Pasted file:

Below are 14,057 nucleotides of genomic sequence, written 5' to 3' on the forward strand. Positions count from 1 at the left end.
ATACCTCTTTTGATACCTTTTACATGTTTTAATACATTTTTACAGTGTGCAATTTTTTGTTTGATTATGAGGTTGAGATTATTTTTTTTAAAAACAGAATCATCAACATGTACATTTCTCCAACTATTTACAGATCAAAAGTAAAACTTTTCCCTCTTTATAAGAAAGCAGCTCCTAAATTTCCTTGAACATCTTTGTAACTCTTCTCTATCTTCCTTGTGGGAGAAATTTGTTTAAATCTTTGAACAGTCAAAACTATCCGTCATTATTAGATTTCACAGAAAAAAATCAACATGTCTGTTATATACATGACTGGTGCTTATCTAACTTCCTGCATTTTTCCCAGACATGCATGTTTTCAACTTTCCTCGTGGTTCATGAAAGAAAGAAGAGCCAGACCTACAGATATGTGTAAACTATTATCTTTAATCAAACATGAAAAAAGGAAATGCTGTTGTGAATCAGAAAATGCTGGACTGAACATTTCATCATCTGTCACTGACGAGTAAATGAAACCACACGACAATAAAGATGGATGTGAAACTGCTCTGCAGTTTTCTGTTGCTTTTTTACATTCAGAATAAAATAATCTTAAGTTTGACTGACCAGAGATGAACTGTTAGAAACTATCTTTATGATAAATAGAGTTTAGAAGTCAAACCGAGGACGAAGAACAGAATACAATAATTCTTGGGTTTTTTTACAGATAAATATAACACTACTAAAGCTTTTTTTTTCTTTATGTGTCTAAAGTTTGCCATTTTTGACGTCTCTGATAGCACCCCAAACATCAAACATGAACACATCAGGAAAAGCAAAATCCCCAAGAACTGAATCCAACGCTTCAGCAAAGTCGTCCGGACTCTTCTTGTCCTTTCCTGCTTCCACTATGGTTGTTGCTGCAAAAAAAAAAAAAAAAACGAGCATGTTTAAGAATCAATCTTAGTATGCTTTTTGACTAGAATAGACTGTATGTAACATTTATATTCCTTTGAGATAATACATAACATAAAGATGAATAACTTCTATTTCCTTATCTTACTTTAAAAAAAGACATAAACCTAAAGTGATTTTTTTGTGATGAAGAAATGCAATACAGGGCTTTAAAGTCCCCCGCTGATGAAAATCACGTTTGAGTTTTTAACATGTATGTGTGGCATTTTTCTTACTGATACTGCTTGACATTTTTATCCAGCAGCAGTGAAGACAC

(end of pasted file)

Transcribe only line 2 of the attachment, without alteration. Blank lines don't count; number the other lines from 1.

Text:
ATACCTCTTTTGATACCTTTTACATGTTTTAATACATTTTTACAGTGTGCAATTTTTTGTTTGATTATGAGGTTGAGATTATTTTTTTTAAAAACAGAATCATCAACATGTACATTTCTCCAACTATTTACAGATCAAAAGTAAAACTTTTCCCTCTTTATAAGAAAGCAGCTCCTAAATTTCCTTGAACATCTTTGTAACTCTTCTCTATCTTCCTTGTGGGAGAAATTTGTTTAAATCTTTGAACAGTCAAAACTATCCGTCATTATTAGATTTCACAGAAAAAAATCAACATGTCTGTTATATACATGACTGGTGCTTATCTAACTTCCTGCATTTTTCCCAGACATGCATGTTTTCAACTTTCCTCGTGGTTCATGAAAGAAAGAAGAGCCAGACCTACAGATATGTGTAAACTATTATCTTTAATCAAACATGAAAAAAGGAAATGCTGTTGTGAATCAGAAAATGCTGGACTGAACATTTCATCATCTGTCACTGACGAGTAAATGAAACCACACGACAATAAAGATGGATGTGAAACTGCTCTGCAGTTTTCTGTTGCTTTTTTACATTCAGAATAAAATAATCTTAAGTTTGACTGACCAGAGATGAACTGTTAGAAACTATCTTTATGATAAATAGAGTTTAGAAGTCAAACCGAGGACGAAGAACAGAATACAATAATTCTTGGGTTTTTTTACAGATAAATATAACACTACTAAAGCTTTTTTTTTCTTTATGTGTCTAAAGTTTGCCATTTTTGACGTCTCTGATAGCACCCCAAACATCAAACATGAACACATCAGGAAAAGCAAAATCCCCAAGAACTGAATCCAACGCTTCAGCAAAGTCGTCCGGACTCTTCTTGTCCTTTCCTGCTTCCACTATGGTTGTTGCTGCAAAAAAAAAAAAAAAAACGAGCATGTTTAAGAATCAATCTTAGTATGCTTTTTGACTAGAATAGACTGTATGTAACATTTATATTCCTTTGAGATAATACATAACATAAAGATGAATAACTTCTATTTCCTTATCTTACTTTAAAAAAAGACATAAACCTAAAGTGATTTTTTTGTGATGAAGAAATGCAATACAGGGCTTTAAAGTCCCCCGCTGATGAAAATCACGTTTGAGTTTTTAACATGTATGTGTGGCATTTTTCTTACTGATACTGCTTGACATTTTTATCCAGCAGCAGTGAAGACAC